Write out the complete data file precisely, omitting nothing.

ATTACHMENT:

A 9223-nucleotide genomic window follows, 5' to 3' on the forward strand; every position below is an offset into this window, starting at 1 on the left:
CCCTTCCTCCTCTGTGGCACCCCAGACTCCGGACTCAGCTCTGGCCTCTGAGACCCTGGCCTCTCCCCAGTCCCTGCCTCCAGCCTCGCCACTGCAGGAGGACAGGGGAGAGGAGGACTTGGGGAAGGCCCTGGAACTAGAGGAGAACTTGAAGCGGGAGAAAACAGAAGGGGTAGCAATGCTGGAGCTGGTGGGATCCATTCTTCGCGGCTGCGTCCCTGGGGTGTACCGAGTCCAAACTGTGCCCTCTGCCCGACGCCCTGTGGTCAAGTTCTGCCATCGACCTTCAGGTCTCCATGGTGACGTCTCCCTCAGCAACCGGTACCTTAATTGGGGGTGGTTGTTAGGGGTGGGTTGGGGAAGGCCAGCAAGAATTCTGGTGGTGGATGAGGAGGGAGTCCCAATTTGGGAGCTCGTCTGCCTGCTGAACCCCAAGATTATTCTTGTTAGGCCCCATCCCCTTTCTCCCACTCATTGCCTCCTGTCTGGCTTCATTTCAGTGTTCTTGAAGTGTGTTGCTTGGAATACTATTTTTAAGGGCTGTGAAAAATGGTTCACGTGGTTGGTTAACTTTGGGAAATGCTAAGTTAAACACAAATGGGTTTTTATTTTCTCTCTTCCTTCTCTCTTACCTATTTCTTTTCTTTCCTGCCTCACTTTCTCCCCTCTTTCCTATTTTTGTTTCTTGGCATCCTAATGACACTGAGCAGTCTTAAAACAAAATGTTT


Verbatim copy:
A 9223-nucleotide genomic window follows, 5' to 3' on the forward strand; every position below is an offset into this window, starting at 1 on the left:
CCCTTCCTCCTCTGTGGCACCCCAGACTCCGGACTCAGCTCTGGCCTCTGAGACCCTGGCCTCTCCCCAGTCCCTGCCTCCAGCCTCGCCACTGCAGGAGGACAGGGGAGAGGAGGACTTGGGGAAGGCCCTGGAACTAGAGGAGAACTTGAAGCGGGAGAAAACAGAAGGGGTAGCAATGCTGGAGCTGGTGGGATCCATTCTTCGCGGCTGCGTCCCTGGGGTGTACCGAGTCCAAACTGTGCCCTCTGCCCGACGCCCTGTGGTCAAGTTCTGCCATCGACCTTCAGGTCTCCATGGTGACGTCTCCCTCAGCAACCGGTACCTTAATTGGGGGTGGTTGTTAGGGGTGGGTTGGGGAAGGCCAGCAAGAATTCTGGTGGTGGATGAGGAGGGAGTCCCAATTTGGGAGCTCGTCTGCCTGCTGAACCCCAAGATTATTCTTGTTAGGCCCCATCCCCTTTCTCCCACTCATTGCCTCCTGTCTGGCTTCATTTCAGTGTTCTTGAAGTGTGTTGCTTGGAATACTATTTTTAAGGGCTGTGAAAAATGGTTCACGTGGTTGGTTAACTTTGGGAAATGCTAAGTTAAACACAAATGGGTTTTTATTTTCTCTCTTCCTTCTCTCTTACCTATTTCTTTTCTTTCCTGCCTCACTTTCTCCCCTCTTTCCTATTTTTGTTTCTTGGCATCCTAATGACACTGAGCAGTCTTAAAACAAAATGTTT